The policy provides the general strategic framework for the minerals and mining sector, serves as a key input in developing Ghana’s mining vision, based on the ‘Africa Mining Vision’ and aims to ensure a high level of environmental stewardship in the exploitation and use of the country’s mineral resources as well as optimise tax revenue generation, while ensuring transparency and equitable distribution of the mineral wealth.

 

The Minister for Lands and Natural Resources, Mr Nii Osah Mills, made these known when the Ministry of Lands and Natural Resources took its turn at the Meet-the-Press-Series in Accra, yesterday.

 

According to Mr Mills, over the past year, the mining sector contributed 14.4 per cent to the country’s revenue adding that since 1991, it had been the single largest contributor to total merchandise export, with gold accounting for 95 per cent of the mineral portfolio.

 

He disclosed that government was streamlining small-scale mining operations in the country by re-categorising their operations to exclusively include artisanal operators, in addition to the implementation of a system to track Heavy Duty Equipment used in small-scale mining in order to identify and arrest illegal miners.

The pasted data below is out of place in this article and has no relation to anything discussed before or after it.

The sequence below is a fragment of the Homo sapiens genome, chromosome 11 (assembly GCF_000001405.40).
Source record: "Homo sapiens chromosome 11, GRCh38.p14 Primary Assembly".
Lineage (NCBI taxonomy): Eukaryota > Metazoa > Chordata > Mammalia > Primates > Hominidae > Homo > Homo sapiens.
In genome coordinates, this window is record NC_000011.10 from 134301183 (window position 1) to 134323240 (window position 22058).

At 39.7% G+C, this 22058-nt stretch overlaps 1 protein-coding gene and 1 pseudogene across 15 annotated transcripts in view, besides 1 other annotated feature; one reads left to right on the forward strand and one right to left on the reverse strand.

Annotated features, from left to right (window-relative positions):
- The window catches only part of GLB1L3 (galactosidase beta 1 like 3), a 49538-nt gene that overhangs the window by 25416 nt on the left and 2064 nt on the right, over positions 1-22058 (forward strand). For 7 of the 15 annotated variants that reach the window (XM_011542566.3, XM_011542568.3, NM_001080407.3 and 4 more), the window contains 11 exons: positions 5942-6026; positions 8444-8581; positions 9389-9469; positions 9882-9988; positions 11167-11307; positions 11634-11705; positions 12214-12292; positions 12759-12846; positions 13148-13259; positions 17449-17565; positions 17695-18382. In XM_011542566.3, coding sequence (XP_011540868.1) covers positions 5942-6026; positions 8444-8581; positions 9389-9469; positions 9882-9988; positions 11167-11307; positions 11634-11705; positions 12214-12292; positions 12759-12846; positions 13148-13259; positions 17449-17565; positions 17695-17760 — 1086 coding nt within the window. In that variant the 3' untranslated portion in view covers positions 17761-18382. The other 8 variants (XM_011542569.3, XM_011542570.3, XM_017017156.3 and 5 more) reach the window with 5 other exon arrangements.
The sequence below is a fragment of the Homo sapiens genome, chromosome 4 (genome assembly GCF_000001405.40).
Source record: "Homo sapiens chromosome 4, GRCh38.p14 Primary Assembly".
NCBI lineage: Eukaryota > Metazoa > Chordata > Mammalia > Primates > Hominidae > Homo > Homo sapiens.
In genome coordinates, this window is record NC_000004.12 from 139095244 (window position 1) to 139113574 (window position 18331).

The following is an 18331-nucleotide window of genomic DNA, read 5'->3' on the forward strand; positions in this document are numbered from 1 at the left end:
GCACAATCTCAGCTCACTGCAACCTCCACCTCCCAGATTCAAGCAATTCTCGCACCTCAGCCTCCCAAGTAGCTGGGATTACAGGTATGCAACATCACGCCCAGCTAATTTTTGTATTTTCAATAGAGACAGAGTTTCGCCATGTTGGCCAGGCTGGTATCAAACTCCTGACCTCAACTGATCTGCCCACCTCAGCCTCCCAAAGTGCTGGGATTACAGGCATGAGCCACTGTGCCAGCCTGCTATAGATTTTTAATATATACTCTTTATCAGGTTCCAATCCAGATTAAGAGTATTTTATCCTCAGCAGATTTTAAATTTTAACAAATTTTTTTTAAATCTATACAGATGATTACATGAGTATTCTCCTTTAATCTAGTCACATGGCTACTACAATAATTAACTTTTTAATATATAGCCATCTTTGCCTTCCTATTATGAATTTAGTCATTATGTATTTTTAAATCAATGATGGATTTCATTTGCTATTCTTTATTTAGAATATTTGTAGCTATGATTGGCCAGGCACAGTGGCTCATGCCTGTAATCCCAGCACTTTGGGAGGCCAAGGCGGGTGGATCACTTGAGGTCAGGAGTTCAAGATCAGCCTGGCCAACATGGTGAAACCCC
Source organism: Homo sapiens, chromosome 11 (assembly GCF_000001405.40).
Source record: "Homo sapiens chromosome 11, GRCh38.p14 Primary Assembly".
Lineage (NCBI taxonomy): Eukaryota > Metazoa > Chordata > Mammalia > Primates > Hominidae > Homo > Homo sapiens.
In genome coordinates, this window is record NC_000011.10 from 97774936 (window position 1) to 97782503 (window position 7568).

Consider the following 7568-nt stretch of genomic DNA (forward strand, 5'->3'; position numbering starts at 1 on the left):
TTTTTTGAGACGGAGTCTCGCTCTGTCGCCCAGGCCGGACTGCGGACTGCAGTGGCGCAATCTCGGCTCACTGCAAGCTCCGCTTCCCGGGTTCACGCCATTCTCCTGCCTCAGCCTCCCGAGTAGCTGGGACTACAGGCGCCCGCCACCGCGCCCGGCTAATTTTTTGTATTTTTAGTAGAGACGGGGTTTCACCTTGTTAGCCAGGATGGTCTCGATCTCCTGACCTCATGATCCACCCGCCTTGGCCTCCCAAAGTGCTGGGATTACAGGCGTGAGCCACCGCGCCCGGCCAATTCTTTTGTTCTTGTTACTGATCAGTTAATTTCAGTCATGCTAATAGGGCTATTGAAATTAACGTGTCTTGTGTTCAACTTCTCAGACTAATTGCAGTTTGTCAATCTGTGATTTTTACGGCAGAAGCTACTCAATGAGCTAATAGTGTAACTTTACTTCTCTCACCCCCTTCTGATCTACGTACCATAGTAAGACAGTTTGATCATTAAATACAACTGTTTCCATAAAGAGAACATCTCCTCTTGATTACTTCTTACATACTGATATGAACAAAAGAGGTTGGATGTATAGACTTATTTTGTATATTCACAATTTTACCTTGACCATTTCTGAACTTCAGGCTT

Under the Land Sector, Mr Mills said, government was improving the delivery of land registration and other land-related services to the general public by establishing a Client Service Access Unit to serve as a front office for the Lands Commission and to provide a platform for a ‘one-stop-shop’ land service delivery.

 

He noted that the storage and retrieval of records had been one of the major bottlenecks in the operations of the Lands Commission and that to overcome this challenge, government was developing a Ghana Enterprise Land Information System (GELIS), which would, further, consolidate and improve the gains made by the Commission.

 

For the Forestry sub-sector, the Minister disclosed that the Ministry had supported the Forestry Commission in the implementation of a number of sustainable forest management strategies, key amongst them being the development of forest reserve management plans, about 30 of which plans, he said, had, so far, been completed.

 

Mr Mills expressed concern about the intense encroachment and destruction of the forest and wildlife resources of the country as a result of illegal settlements, farming, poaching, mining and chainsaw operations.

 

He gave the assurance that the problem was being addressed with the establishment of the Rapid Response Unit within the Forestry Commission to augment  the operations of the Military and Police Task Forces.

 

Source: ISD (Chantal Aidoo & Aliyah Bayali)